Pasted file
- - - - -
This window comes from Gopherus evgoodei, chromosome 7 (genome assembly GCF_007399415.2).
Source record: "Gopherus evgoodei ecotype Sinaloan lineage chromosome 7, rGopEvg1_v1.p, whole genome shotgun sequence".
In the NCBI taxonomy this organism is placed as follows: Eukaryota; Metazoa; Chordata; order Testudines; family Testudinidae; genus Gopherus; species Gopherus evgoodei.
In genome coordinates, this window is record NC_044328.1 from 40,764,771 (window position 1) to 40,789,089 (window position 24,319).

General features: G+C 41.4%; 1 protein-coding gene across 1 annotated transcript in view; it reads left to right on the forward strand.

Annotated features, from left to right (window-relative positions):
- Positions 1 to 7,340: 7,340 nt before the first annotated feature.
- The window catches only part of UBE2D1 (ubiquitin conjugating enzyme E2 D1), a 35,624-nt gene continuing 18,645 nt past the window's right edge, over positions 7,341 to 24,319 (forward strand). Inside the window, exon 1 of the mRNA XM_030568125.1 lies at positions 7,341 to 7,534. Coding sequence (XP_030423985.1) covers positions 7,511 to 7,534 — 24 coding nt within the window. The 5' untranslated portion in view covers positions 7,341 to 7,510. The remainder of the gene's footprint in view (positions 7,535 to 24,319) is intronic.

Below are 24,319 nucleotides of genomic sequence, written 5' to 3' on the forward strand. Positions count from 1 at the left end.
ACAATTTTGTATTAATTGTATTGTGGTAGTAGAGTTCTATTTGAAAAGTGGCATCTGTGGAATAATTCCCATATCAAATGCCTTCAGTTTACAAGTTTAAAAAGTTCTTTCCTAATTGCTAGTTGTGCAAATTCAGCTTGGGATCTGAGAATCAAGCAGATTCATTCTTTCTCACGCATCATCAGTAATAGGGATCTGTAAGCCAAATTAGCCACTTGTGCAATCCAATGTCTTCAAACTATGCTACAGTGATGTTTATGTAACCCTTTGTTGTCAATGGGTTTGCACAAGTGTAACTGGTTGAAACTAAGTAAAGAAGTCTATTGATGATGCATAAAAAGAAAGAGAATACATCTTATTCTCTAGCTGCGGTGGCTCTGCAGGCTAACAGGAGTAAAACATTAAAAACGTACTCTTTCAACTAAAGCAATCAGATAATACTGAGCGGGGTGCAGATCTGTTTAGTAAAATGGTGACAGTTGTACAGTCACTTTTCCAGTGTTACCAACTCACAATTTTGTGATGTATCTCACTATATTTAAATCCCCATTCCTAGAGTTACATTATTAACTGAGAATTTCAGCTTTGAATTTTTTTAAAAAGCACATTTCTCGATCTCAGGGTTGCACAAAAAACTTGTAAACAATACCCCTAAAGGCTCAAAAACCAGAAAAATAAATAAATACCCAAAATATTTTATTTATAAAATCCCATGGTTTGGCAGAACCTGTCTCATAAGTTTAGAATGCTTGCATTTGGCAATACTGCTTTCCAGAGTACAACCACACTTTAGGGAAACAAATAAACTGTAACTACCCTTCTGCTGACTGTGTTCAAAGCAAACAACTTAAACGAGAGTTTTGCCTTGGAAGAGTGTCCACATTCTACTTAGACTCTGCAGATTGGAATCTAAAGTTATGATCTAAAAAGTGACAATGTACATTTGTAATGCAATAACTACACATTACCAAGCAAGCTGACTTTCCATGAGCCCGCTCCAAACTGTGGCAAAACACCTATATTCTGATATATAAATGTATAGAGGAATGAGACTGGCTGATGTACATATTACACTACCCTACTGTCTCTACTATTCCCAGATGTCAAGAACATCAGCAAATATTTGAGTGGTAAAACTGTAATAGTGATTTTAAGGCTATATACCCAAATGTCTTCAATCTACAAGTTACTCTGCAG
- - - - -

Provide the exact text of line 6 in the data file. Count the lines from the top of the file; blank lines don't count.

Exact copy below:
Annotated features, from left to right (window-relative positions):